More on IFC’s lending through Financial Intermediaries at:
The weakest link in Development lending http://www.business-standard.com/article/opinion/joe-athialy-the-weakest-link-in-development-lending-114041701339_1.html
New report reveals the World Bank’s murky financial entanglements with India’s most irresponsible corporations: https://www.inclusivedevelopment.net/new-report-reveals-the-world-banks-murky-financial-entanglements-with-indias-most-irresponsible-corporations/
Bankrolling India’s Dirty Dozen https://www.inclusivedevelopment.net/wp-content/uploads/2016/12/Outsourcing-Development-India.pdf
Outsourcing Development: Lifting the veil on the World Bank Group’s lending through financial intermediaries https://www.inclusivedevelopment.net/wp-content/uploads/2016/09/Outsourcing-Development-Introduction.pdf
Outsourcing Development: Lifting the Veil on the World Bank Group’s Lending Through Financial Intermediaries https://www.inclusivedevelopment.net/wp-content/uploads/2016/09/Outsourcing-Development-Climate.pdf
THE SUFFERING OF OTHERS The human cost of the International Finance Corporation’s lending through financial intermediaries https://www.inclusivedevelopment.net/wp-content/uploads/2015/04/ib-suffering-of-others-international-finance-coperation-020415-en2.pdf
More on Tata Mundra Ultra Mega Power Project financed by IFC at:
Documents on the Tata Mundra Ultra Mega Power Project at:
More on GMR Kamalanga Project financed by IFC at http://www.cenfa.org/projects-in-focus/gmr-kamalanga-energy-limited/
More on Adani Ports and SEZ Ltd finances by IFC at http://www.cenfa.org/projects-in-focus/adani-ports-and-sez/
International Finance Corporation’s (IFC) grievance redressal body Compliance Advisor Ombudsman (CAO) in its compliance investigation report has indicted IFC for not following its Performance Standards in Vizhinjam International Seaport Limited (VISL), a special purpose...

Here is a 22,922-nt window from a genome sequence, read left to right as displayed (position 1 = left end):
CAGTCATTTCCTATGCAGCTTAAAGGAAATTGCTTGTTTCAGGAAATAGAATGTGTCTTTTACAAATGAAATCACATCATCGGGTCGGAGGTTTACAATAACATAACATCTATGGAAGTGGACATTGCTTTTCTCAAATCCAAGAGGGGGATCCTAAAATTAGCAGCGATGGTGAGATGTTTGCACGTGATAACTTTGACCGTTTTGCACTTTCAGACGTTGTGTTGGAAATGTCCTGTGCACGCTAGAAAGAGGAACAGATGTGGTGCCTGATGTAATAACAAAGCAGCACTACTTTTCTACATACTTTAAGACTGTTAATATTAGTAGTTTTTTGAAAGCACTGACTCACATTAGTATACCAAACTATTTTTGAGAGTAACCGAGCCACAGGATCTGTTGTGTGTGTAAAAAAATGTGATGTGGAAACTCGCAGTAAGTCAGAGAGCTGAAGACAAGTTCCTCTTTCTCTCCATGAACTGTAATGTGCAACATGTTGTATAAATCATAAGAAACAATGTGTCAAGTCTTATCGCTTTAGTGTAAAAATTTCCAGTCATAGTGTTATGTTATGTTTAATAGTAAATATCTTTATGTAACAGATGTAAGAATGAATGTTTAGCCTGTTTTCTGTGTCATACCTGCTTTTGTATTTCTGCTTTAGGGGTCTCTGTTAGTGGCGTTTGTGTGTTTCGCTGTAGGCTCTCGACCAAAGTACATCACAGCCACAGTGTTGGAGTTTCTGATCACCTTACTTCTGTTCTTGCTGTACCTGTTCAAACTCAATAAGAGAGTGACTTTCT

This document is an effort to compile data of investments coming into India from MDBs, ExIm banks and other bilateral investments, to help understand the landscape of financing from these institutions and helping to...
Ever since the first lending from World Bank in 1949 worth $34 million to Indian Railways and the bilateral credit India received from the erstwhile USSR and USA in the early 50s, India has...
International law and human rights law experts are urging the U.S. Supreme Court to hear our clients’ case, Jam v. International Finance Corporation challenging the immunity of the International Finance Corp. (IFC), the private...
A recent article on the much-acclaimed accountability mechanism of World Bank, the Inspection Panel (IP), indicates that all is not well with it and it could get its wings clipped. The discussion on the...
Communities affected by Tata Mundra will ask U.S. Supreme Court to hear case against IFC challenging “absolute immunity”
September 27, 2017, Mundra, Gujarat: Fishing communities and farmers affected by Tata Mundra said on Friday that they would approach the U.S. Supreme Court to review the decision of U.S. Court of Appeals for...
An Analysis of Parliamentary Debates in India on International Financial Institutions (1984-2009)